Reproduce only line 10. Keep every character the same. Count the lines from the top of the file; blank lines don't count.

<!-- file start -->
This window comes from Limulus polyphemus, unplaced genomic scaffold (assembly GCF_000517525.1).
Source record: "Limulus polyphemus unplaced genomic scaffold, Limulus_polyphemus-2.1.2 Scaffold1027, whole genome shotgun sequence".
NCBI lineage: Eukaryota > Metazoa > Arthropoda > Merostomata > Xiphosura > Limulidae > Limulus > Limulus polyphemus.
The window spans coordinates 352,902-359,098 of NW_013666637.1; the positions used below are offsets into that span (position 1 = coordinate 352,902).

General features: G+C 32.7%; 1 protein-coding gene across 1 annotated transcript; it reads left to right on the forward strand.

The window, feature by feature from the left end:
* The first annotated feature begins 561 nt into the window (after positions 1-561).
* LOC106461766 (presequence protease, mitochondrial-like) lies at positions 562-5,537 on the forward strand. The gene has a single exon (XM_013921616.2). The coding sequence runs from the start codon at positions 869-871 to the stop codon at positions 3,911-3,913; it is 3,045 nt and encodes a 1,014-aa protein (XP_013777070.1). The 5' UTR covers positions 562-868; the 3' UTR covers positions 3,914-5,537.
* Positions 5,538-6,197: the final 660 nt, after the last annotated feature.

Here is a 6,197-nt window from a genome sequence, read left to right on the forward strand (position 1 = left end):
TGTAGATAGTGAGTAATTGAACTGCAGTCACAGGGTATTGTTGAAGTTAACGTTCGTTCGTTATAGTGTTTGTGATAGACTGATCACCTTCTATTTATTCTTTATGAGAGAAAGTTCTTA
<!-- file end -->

Here is a 6,197-nt window from a genome sequence, read left to right on the forward strand (position 1 = left end):